In relation to testicular volume, Fernandes Junior & Franceschini (2007) recorded an average of 780.95 cm3 in Montana bulls at 22 months of age. The present study presented higher averages, but in older animals (between 22 and 33 months of age), with 1,315.0 and 990.5 cm3 for sound and unsound animals, respectively.

The differences observed (P<0.05) in the physical and morphological semen characteristics (Table 1) were already expected, since sperm analysis was the criterion used for the breeding soundness classification. Nonetheless, Pinho et al. (2009), using the same criteria in this study, did not observe any differences between physical semen features for sound and unsound animals for breeding, observing difference only in the percentage of major defects (16.7 and 45.7%, respectively) and total defects (20.2 and 51.9%, respectively). Fernandes Junior & Franceschini (2007) observed percentages of major defects, minor and total defects of 14.5, 5.2 and 19.7%, for sound bulls, and 43.4, 7.6 and 51.0% for unsound bulls, respectively.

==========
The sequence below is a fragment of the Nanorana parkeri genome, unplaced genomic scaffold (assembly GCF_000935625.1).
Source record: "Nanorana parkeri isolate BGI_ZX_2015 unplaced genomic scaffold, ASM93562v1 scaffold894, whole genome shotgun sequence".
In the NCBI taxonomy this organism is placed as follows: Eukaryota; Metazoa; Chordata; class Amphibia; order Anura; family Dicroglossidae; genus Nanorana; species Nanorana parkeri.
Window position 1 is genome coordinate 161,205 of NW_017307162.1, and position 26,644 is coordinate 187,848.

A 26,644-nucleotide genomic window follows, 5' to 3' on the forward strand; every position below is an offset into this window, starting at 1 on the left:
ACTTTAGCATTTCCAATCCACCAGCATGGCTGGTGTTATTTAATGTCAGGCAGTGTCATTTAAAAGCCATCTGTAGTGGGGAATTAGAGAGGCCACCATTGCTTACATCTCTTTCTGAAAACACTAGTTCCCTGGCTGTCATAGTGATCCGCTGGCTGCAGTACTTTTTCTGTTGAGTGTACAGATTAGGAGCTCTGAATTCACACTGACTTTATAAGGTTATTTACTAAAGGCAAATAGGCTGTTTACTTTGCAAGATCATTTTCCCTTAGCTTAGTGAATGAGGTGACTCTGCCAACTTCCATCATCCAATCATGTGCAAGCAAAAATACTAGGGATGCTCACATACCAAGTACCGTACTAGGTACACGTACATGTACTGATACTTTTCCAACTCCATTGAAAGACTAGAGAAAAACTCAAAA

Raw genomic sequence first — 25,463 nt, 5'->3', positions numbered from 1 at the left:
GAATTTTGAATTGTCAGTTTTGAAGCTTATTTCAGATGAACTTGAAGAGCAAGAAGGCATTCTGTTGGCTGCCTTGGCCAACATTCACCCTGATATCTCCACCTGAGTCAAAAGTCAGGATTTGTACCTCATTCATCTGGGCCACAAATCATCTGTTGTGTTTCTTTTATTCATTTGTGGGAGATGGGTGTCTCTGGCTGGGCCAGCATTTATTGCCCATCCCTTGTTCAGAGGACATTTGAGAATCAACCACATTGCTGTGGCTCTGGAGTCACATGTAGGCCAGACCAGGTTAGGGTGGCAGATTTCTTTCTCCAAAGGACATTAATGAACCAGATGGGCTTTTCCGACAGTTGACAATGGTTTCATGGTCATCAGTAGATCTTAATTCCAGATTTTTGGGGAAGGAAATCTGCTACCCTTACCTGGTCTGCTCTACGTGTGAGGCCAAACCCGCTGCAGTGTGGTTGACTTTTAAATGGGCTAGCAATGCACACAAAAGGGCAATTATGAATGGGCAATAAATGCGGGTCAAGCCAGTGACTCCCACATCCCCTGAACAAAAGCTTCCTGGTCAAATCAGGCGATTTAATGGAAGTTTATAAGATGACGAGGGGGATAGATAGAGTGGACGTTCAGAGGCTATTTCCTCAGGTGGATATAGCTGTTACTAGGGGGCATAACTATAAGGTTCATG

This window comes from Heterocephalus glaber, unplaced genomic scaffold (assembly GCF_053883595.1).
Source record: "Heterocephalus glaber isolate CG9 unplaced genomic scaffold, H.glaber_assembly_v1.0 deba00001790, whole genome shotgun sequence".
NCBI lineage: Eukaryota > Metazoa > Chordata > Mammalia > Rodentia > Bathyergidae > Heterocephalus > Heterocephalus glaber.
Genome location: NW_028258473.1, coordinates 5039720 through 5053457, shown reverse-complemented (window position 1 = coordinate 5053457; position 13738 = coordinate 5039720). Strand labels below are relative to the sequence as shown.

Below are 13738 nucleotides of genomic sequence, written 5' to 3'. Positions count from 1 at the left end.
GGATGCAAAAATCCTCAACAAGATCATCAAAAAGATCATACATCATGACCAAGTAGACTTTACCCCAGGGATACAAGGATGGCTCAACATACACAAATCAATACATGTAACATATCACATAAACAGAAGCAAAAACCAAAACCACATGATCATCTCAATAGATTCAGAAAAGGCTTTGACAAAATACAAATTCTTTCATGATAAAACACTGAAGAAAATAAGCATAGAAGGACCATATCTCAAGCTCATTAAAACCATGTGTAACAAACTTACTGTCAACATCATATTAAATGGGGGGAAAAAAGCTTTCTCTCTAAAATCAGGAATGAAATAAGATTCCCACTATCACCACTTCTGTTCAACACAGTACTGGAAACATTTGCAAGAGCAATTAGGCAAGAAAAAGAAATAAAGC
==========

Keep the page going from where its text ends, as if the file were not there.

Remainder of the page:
Regarding testicular echotexture (Table 2), there is no further literature referring to Montana Tropical Compound animals. There was no difference in PI between the testes, or between classes of bulls suitable for breeding (P>0.05), corroborating the studies of Aravindakshan et al. (2000) and Cardilli et al. (2009b), who did not report any difference in PI for the left and right testes. The difference observed between testis echotexture in unsound bulls is probably due to testicular asymmetry cases, which may have interfered with the pixel intensity.